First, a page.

If questioned, he’d claim it was the rattle of the key in the lock that woke him.
It’s a lie, of course. But Billy, bless him, is in the habit of indulging him in harmless lies; everyday ones like I’ll be fine and don’t worry and of course I know you’re coming home. Billy knows him too well to believe a word, but it’s rare that he makes an issue of it. Goody has little enough pride left. More than anything else, he’s grateful to Billy for being willing to spare what remains.
Billy’s absence is always difficult to bear. He distracts himself as best he can, immersing himself in work, in blueprints and tactical planning and the dispassionate, deceptive neatness of a bloody life like the one he used to lead laid out on paper. When his hands and mind are occupied, the empty space by his side doesn’t ache quite so much.
He valiantly ignores the bittersweet pang of loneliness when he’s finally broken from his focus by a growling stomach or nodding head, and not by his partner patiently coaxing him away as it should be. It’s like a half-healed wound, like the gap of a missing tooth. It only hurts if he’s fool enough to poke at it. But he can’t help the way his thoughts drift back to it like fingers to a scabbed-over cut, worrying at the edges until it bleeds afresh.
For the first few days, there’s something almost pleasing in the novelty of having time alone, having the apartment to himself. He’ll cook meals he doesn’t often because Billy dislikes the smell, watch the kind of delightfully pretentious arthouse films that Billy fondly rolls his eyes at. In any long-term relationship there’s a time and a place to be alone, to indulge in not having to accommodate the needs and preferences of another person. For a little while it’s a pleasant change of pace.
The shine is quick to wear from the novelty, though; he always misses Billy sooner and more sharply than he misses Louis Malle films and blue cheese.
Their apartment is a compact space, modestly if somewhat eclectically furnished; they’ve each led rootless lives for too long to own much to clutter it with. It fits them like a well broken in pair of boots, molded to the shape of their shared life. It’s only when he’s left there alone that he realises how much empty space there is around the edges, in the absence of Billy’s warm silence to fill it.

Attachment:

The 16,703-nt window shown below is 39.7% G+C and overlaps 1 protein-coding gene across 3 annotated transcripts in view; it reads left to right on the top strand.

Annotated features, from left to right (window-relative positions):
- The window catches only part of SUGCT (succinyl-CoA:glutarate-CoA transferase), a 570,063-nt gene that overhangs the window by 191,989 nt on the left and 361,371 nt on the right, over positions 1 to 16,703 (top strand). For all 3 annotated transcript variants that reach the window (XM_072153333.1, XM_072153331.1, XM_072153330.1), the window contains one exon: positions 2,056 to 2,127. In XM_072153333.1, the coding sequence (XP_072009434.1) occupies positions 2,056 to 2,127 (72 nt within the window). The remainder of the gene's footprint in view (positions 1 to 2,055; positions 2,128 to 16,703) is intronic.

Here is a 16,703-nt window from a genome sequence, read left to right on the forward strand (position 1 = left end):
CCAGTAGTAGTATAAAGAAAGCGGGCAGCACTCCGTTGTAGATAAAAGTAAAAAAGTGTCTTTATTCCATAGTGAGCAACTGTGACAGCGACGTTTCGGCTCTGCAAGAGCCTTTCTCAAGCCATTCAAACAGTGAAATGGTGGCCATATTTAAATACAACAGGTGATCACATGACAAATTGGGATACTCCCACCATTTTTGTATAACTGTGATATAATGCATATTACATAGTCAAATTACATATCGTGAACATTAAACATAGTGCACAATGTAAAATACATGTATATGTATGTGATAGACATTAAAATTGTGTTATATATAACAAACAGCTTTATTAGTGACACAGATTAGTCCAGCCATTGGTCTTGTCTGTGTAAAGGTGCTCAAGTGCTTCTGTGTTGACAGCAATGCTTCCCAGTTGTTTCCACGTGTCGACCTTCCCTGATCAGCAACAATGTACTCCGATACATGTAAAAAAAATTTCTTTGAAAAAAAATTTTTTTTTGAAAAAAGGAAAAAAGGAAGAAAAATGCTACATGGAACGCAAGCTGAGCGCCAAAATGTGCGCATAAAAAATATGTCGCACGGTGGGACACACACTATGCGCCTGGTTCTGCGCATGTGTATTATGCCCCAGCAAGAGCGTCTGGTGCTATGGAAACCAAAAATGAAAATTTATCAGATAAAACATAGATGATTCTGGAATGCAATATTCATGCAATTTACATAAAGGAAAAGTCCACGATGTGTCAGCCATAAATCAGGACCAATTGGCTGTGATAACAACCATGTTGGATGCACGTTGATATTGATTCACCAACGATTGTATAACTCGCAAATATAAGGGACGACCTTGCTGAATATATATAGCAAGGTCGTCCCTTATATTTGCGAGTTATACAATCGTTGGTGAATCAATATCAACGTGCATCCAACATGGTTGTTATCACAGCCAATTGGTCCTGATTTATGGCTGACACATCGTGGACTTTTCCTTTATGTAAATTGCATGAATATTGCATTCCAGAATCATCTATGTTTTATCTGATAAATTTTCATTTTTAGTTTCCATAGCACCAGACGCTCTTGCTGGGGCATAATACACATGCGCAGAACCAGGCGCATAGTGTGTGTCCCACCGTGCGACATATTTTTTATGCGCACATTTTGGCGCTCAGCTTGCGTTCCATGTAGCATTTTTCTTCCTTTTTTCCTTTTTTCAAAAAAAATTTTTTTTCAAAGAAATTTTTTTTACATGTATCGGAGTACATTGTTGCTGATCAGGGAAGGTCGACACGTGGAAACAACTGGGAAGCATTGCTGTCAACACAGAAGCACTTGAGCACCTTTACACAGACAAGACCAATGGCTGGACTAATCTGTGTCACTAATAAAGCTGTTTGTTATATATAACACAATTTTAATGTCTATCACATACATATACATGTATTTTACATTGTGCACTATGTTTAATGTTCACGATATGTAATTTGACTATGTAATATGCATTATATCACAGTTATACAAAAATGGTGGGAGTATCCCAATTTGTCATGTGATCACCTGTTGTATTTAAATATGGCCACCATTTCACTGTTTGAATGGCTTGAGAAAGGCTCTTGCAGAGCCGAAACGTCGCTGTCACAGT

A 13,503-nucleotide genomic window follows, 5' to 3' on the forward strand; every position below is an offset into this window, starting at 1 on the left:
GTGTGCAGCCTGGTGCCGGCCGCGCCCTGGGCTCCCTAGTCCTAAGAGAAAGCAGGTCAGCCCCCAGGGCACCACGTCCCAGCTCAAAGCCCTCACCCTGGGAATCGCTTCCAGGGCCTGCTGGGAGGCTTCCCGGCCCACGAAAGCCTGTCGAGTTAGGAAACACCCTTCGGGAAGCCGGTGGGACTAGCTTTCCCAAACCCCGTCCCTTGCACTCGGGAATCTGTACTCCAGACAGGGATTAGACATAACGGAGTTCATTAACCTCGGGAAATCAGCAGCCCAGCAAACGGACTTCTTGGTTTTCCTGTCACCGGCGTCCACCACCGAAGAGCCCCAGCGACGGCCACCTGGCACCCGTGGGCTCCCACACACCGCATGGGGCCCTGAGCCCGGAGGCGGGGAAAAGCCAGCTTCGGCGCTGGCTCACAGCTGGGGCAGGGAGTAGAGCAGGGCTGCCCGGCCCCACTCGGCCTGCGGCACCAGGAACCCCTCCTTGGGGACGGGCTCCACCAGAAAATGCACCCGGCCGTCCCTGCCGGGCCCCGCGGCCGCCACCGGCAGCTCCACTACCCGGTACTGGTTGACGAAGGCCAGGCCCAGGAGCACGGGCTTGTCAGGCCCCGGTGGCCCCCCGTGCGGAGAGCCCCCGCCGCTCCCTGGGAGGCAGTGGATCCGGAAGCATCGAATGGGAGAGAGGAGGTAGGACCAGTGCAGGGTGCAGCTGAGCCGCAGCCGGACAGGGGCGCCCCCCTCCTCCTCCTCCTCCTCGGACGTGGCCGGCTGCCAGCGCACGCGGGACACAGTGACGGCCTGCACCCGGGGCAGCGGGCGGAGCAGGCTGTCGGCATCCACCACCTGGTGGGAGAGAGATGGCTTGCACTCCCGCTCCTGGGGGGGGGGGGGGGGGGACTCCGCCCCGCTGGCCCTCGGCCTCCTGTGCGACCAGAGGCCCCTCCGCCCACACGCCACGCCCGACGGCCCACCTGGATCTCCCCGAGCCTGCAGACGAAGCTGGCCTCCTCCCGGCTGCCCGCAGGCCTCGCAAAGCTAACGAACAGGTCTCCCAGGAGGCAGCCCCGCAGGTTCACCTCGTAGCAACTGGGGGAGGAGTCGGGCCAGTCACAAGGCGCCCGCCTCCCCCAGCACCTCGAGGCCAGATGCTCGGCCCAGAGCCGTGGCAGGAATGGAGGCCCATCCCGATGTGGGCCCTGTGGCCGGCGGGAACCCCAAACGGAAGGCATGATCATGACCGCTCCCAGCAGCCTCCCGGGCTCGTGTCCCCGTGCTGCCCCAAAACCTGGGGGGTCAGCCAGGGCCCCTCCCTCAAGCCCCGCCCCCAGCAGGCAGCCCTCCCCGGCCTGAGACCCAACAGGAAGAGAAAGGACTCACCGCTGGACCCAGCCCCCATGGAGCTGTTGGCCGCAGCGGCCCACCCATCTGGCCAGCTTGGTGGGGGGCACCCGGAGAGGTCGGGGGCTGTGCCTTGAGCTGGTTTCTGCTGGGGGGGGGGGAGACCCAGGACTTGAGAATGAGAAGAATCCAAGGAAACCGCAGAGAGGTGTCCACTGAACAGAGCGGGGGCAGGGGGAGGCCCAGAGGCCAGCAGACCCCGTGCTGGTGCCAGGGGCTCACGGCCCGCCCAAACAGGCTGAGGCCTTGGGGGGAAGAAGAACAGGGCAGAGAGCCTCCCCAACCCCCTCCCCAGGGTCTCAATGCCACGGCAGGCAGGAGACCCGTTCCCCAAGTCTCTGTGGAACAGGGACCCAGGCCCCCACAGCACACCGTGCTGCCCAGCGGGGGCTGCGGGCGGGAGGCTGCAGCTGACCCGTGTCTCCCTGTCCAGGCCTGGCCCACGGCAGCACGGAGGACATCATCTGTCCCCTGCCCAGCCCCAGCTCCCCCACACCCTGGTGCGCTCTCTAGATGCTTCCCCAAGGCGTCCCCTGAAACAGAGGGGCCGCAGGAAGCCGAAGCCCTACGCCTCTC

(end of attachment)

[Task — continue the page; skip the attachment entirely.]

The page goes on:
He doesn’t sleep well at the best of times. Even with the reassurance of Billy’s body curled in close against his, it takes a rare confluence of exhaustion and painstakingly cultivated peace to grant him anything more than a restless doze. No matter how he busies his hands and mind, old hurts and old guilt continue to haunt him, waiting for a quiet moment to whisper doubts into his ear.
He isn’t young or naive enough to really believe that love could heal him. He’s a self-confessed romantic, and he would never lessen everything that Billy has given him; just to have someone to help him bear this burden, to catch him when he falters, is more than he’d ever dared hope for. That he still has the strength to struggle on when it would be so easy to give up is testament to how much Billy’s support means. But nor would he place the responsibility for healing his hurts on Billy’s shoulders. This is his and his alone to carry.
Most nights, he tries not to let his own restlessness disturb Billy’s sleep. He’ll wait until Billy’s breathing evens out and his heartbeat slows before carefully slipping out from underneath the blankets, moving as quietly as he can. It’s all but impossible not to rouse Billy at all; by habit and necessity his love is a light sleeper, ever ready to respond to any threat. But it warms his heart every time, to see Billy curl back into the blankets and drift off again, sleepily accepting of Goody’s right to be here in his space when he’s at his most vulnerable.
There’s a well-worn smoothness to the way they move around each other, to the familiar way they navigate their shared space. The days when they fought beside one another are long past now, unlikely to recur save in case of disaster. But the hard-won ease with which they’d learned to anticipate each other will never truly leave them. Alien as the thought of making a home together had once seemed, now that they’re here, they share peace just as easily as they’d once shared war.
Their ghosts, of course, have settled here with them. But they’re well practised in stepping around those too.
Some nights he’ll ease open the worn old sash window and sit out on the fire escape; light a cigarette and listen to the sound of cars passing and the distant wail of sirens as he seeks a fragile peace in the familiar acrid taste of smoke. Occasionally he makes a brief attempt to quit, uneasily aware of the fact that he might well live long enough now for the habit to catch up with him. But sooner or later he always finds himself back here, watching smoke curl up toward the night sky, and ash drift down to the street below.